Find out what employees think and what changes they want to see

How can you find out what your employees need? Ask them! There are many ways to do this: in one-on-one meetings, during annual reviews, or via tiny folded slips of paper in a super-secret suggestion box. If you’re looking for a quick and easy way to gauge employee satisfaction and morale, try conducting a short survey.

Things to consider:

  • You may not get the best feedback during annual reviews, as many people aren’t comfortable being completely honest with company leaders and supervisors. But once you’ve created a culture of open communication, this information will flow more easily and naturally.
  • If you’re going with an email or old-school paper survey, design it to be anonymous so that the more timid among you feel free to speak up. That said, some employees will want to let you know who they are, provide ideas for internal change, and ask for further discussion. Make sure there’s a way for that to happen also.

The following questions are examples of things you might incorporate into an employee survey:

  • Are you excited to come to work each day?
  • Do you tell people where you work?
  • Do you have all the tools you need to perform your job optimally?
  • Do you feel valued?
  • Are you inspired by your management team?
  • If you could change one company policy, what would it be?

Share Survey Results

How many times have you taken a survey, never to hear anything about it again? Sharing the results with your team promotes open communication and transparency. It will also let people know where they fit into the company culture. If only 2 people out of 1,000 said they want more rigid schedules and longer staff meetings, they’ll clearly see they are in the minority. On the other hand, if 75% of staff wants a flexible PTO bank instead of separate vacation and sick days, that’s great information for everyone to know.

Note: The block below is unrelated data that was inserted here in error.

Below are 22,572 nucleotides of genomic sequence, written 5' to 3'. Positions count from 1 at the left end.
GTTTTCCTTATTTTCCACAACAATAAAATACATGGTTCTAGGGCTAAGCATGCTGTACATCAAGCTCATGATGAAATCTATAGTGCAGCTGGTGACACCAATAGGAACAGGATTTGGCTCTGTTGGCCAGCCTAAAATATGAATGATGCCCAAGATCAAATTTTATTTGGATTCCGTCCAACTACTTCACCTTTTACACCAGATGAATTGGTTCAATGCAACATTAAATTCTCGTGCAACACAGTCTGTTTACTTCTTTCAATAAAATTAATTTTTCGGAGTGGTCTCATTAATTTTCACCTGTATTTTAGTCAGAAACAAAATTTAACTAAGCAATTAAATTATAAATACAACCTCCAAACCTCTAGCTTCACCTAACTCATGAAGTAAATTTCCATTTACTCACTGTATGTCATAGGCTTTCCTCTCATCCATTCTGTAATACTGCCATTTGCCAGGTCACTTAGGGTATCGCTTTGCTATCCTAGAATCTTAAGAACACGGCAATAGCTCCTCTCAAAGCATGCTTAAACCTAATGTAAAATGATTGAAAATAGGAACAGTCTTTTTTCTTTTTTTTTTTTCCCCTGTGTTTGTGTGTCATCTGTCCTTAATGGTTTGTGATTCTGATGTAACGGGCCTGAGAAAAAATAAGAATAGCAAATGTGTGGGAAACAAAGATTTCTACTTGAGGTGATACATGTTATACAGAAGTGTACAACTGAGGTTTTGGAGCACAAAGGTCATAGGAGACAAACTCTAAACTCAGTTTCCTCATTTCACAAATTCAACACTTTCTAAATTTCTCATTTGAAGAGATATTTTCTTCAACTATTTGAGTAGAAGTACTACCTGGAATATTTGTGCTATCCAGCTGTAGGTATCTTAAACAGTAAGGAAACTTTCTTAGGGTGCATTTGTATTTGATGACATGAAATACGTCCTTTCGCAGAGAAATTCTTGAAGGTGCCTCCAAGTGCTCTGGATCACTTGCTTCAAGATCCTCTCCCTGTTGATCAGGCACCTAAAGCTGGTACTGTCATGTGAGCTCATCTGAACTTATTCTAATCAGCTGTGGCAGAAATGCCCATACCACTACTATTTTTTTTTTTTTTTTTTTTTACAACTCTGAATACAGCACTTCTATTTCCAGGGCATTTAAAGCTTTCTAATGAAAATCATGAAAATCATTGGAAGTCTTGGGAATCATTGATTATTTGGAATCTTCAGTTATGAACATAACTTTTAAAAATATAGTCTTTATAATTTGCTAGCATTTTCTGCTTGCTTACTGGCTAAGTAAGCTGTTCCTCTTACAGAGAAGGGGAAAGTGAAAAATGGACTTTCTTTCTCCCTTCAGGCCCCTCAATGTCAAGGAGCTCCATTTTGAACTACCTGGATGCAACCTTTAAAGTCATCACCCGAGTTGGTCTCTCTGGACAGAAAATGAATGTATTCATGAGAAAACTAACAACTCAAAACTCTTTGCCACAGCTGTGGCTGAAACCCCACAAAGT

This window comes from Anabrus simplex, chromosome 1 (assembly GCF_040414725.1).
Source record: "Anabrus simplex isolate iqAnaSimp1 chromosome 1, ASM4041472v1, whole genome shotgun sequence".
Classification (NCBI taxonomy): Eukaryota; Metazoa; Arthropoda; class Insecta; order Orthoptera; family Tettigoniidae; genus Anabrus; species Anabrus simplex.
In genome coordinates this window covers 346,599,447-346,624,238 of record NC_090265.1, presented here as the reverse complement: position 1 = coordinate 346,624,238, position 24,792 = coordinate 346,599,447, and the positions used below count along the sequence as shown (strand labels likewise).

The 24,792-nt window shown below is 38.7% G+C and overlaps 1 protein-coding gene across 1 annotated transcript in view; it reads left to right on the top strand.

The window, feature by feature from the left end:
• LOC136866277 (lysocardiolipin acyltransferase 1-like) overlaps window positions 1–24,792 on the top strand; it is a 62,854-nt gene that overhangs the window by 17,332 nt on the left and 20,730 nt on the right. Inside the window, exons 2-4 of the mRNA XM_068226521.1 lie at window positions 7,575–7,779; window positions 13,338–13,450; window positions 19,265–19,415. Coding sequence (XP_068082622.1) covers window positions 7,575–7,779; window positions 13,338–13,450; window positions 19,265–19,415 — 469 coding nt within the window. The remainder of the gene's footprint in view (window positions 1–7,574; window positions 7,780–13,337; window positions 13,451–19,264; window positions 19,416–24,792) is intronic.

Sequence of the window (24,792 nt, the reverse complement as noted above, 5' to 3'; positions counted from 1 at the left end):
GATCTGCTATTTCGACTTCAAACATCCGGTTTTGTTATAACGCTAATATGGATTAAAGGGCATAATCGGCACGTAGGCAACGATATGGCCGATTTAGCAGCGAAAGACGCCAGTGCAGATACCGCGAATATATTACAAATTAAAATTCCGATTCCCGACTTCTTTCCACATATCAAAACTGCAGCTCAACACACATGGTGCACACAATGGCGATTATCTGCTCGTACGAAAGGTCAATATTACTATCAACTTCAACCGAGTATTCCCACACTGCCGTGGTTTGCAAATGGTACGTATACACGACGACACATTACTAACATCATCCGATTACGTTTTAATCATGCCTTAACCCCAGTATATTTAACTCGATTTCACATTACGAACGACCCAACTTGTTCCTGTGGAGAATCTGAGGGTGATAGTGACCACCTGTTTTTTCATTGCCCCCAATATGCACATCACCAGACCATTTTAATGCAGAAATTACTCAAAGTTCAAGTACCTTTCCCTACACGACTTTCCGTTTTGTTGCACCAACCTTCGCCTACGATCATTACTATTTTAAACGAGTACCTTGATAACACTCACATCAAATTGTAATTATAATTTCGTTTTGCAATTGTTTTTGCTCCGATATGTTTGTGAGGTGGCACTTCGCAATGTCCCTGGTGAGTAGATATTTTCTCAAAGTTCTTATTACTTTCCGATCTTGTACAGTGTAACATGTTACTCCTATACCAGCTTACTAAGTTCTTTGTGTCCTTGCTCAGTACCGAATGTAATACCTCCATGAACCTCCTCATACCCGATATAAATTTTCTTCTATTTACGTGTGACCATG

Make Some Changes

The only thing worse than sending your feedback into an empty void is providing thoughtful feedback only to see everything stay exactly the same as it was before. The whole point of conducting a survey is to let your employees to know you are listening to them and that you care what they think. If nothing happens afterward, you’re sending the exact opposite message.

Do you have to implement every suggestion you get? Of course not. But you should provide information on what policies you plan to change or implement based on employee feedback. It’s important to be honest and realistic about what will be changing and how fast it can happen. Not all ideas will be feasible, but choose the ones that make sense and communicate your plans as quickly and clearly as possible.

Your employees are an extremely critical part of your business. If you’ve been viewing them as individual units of production rather than sales and service dynamos, idea generators, and brand ambassadors, it’s time to shake things up.

Photo by Ellensmile

Topics: Leadership + Management, Company Culture